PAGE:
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Today, there are over 10,000 pending lawsuits against Bayer-owned Monsanto that claim its glyphosate-based herbicide weed killer, Roundup, is causing plaintiffs cancer. Glyphosate-based herbicides are by far the most popular herbicide in the United States and are used worldwide. Because of its alleged role in causing cancer, however, several countries have issued outright bans on the chemical. While the U.S. hasn’t issued a nationwide ban, some cities and counties have taken it upon themselves to do so as well.

Despite these lawsuits and bans, however, Monsanto executives continue to reject the notion that Roundup is carcinogenic. To make things more complicated, multiple agencies considered to be credible have come to conflicting conclusions as to whether Roundup is a contributing factor in these cancer diagnoses.

On April 30, 2019, the U.S. Environmental Protection Agency (EPA) released a report claiming that research “continues to find that there are no risks to public health when glyphosate is used in accordance with its current label and that glyphosate is not a carcinogen.” Earlier that month, however, a toxicological profile released by the U.S. Department of Health and Human Services supported a risk assessment completed by the World Health Organization’s International Agency for Research on Cancer (IARC) in 2015. In the IARC assessment, glyphosate was categorized as a Group 2A “probable carcinogen” after experts from 11 different countries met up to review 1,000 studies.

The EPA’s backing of glyphosate as safe for users also contradicts three federal Roundup cases that have ruled against Monsanto. In 2018, a California jury ordered Bayer to pay $289 to a school groundskeeper who was diagnosed with non-Hodgkin’s lymphoma (NHL) after regularly using Roundup. In March 2019, a separate federal jury awarded $80 million to 70-year-old Edwin Hardeman, who was diagnosed with NHL after using Monsanto’s weed killer on his property for over two decades. Most recently in May 2019, another California state court jury ordered Bayer to pay an astonishing $2 billion dollars to an elderly couple diagnosed with NHL after years of substantial Roundup use.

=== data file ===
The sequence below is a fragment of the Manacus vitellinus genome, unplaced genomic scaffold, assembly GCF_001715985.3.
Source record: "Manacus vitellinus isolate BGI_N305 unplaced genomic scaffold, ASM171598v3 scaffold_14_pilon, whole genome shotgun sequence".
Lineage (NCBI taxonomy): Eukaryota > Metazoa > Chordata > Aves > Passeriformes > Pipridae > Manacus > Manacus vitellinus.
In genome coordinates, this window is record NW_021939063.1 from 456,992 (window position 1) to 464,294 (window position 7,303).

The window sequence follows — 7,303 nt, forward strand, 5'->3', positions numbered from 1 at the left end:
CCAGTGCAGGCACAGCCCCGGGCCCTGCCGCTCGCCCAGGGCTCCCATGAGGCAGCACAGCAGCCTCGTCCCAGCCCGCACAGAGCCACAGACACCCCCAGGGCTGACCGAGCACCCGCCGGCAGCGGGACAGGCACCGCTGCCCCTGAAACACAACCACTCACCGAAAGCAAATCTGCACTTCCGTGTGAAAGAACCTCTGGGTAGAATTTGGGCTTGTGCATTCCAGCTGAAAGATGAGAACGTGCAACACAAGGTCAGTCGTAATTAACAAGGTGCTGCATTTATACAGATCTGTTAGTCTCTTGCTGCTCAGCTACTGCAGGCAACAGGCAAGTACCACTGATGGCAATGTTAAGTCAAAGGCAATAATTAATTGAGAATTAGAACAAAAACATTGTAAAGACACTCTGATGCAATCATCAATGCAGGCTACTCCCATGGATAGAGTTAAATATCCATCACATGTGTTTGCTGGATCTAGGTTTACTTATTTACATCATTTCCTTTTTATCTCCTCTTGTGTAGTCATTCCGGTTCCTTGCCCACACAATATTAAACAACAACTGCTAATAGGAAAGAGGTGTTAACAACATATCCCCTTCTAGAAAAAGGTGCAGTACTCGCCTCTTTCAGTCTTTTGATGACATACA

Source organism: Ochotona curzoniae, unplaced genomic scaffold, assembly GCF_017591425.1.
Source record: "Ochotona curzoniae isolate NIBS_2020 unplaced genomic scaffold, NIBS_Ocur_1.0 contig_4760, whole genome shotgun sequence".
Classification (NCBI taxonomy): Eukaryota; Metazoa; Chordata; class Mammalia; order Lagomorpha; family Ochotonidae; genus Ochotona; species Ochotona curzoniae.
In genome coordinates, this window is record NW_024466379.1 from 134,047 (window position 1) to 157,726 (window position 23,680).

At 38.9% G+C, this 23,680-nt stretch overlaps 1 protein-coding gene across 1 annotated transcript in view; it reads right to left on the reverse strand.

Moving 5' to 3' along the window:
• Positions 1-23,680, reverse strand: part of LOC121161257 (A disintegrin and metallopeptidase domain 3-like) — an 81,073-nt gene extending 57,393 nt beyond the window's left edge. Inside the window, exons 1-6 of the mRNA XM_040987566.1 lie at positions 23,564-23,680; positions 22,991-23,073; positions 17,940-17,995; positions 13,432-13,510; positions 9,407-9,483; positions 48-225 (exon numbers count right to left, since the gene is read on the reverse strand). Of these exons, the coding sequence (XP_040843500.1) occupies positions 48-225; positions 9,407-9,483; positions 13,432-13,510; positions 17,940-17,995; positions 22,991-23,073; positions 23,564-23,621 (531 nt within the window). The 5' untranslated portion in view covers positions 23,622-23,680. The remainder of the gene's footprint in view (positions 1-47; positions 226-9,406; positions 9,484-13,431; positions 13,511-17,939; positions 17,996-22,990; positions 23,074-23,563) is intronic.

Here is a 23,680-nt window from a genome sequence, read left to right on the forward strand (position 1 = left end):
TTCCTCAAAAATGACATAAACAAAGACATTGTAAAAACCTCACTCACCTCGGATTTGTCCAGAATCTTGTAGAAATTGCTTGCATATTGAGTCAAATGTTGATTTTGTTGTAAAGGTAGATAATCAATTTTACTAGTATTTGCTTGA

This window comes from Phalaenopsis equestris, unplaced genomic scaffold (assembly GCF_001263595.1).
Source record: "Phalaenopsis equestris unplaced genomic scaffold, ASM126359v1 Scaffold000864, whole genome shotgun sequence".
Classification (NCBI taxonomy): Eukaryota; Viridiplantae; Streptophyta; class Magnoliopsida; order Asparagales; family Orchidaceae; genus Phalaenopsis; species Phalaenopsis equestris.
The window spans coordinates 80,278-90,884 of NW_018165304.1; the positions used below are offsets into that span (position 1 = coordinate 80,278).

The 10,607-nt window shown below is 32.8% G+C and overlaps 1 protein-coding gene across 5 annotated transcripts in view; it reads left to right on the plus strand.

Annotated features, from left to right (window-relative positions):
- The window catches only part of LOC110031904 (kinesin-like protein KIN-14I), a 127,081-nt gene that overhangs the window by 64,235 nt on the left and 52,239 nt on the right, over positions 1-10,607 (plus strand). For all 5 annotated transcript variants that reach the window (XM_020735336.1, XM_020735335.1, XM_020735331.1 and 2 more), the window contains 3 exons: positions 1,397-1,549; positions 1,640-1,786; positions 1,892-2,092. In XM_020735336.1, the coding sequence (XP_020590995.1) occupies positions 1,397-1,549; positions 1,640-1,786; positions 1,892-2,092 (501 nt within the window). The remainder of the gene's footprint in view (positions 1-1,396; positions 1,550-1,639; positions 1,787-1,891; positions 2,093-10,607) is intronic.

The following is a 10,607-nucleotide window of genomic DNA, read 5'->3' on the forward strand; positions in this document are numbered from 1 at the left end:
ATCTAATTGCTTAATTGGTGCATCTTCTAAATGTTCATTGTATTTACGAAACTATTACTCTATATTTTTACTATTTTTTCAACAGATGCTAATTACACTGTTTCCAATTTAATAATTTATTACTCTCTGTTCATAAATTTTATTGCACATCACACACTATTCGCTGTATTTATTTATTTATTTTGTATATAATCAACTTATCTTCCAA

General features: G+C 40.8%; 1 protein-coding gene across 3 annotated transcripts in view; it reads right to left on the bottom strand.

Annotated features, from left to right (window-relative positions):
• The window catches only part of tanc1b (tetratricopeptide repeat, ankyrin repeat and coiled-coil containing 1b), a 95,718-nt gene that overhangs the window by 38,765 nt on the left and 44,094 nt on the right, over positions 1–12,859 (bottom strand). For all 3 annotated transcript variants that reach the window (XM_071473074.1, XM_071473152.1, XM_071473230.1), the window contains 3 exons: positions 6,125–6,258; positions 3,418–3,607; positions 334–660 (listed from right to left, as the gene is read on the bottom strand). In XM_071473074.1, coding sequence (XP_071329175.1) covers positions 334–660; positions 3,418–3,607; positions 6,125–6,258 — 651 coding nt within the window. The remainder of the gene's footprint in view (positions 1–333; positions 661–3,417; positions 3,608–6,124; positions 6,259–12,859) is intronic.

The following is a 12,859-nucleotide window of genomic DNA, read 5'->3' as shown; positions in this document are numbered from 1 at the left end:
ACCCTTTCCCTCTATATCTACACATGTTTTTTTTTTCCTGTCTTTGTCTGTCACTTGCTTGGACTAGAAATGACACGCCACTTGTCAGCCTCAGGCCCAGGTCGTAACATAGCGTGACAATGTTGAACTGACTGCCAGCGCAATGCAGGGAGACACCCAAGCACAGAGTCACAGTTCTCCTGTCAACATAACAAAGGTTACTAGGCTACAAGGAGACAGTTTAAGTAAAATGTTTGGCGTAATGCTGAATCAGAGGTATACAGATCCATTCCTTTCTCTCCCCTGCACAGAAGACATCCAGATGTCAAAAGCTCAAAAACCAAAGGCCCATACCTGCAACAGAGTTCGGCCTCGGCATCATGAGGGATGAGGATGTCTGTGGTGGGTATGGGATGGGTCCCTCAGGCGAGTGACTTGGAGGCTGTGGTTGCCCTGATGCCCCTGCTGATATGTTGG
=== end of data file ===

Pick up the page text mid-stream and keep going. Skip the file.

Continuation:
If you or a loved one has developed cancer after being exposed to glyphosates, please call Pogust Millrood toll free at (888) 348-6787 or direct to our Pennsylvania office at (610) 941-4204 to see if you are entitled to seek damages.

One Comment

  1. Gravatar for cynthia hawkins
    cynthia hawkins

    Notice the U.S. Environmental Protection Agency said “continues to find that there are no risks to public health when glyphosate is used in accordance with its current label and that glyphosate is not a carcinogen.” Key words "used in accordance with its current label". It also does not say when mixed with other chemicals would not become carcinogenic. The old direction label on Roundup is different than the one that has been on it the past few years. I used both the mix and ready to use. I have B cell NHL. The spots came up on my back, were I use to carry the tank. No previous cancers. No cancers in my family. I am under 60, with no auto immune disorders. Our home uses a well for all sources of water. Chickens were in the areas sprayed we ate the eggs. Worse my son used it on his watermelon patch at age 12-13. The old Weed Killer label said nothing about keeping children away. I mixed it for him and he sprayed. No I have over whelming guilt he might get B cell NHL like me.

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